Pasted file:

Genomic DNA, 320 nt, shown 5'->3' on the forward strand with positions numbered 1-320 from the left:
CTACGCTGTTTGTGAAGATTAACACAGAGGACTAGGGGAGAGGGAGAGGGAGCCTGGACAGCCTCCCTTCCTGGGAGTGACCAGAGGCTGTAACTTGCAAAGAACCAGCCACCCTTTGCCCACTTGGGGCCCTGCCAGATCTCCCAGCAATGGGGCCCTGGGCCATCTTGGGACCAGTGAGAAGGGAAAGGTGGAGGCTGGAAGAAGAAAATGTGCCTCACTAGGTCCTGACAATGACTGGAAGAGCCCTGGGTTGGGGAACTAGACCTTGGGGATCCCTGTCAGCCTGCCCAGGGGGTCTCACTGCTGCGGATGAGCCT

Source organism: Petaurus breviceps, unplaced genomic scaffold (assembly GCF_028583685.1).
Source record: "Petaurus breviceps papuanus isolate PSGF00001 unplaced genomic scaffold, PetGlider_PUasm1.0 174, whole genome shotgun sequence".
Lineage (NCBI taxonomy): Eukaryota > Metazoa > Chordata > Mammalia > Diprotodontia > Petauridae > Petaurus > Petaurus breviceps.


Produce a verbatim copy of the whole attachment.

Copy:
Genomic DNA, 320 nt, shown 5'->3' on the forward strand with positions numbered 1-320 from the left:
CTACGCTGTTTGTGAAGATTAACACAGAGGACTAGGGGAGAGGGAGAGGGAGCCTGGACAGCCTCCCTTCCTGGGAGTGACCAGAGGCTGTAACTTGCAAAGAACCAGCCACCCTTTGCCCACTTGGGGCCCTGCCAGATCTCCCAGCAATGGGGCCCTGGGCCATCTTGGGACCAGTGAGAAGGGAAAGGTGGAGGCTGGAAGAAGAAAATGTGCCTCACTAGGTCCTGACAATGACTGGAAGAGCCCTGGGTTGGGGAACTAGACCTTGGGGATCCCTGTCAGCCTGCCCAGGGGGTCTCACTGCTGCGGATGAGCCT

Source organism: Petaurus breviceps, unplaced genomic scaffold (assembly GCF_028583685.1).
Source record: "Petaurus breviceps papuanus isolate PSGF00001 unplaced genomic scaffold, PetGlider_PUasm1.0 174, whole genome shotgun sequence".
Lineage (NCBI taxonomy): Eukaryota > Metazoa > Chordata > Mammalia > Diprotodontia > Petauridae > Petaurus > Petaurus breviceps.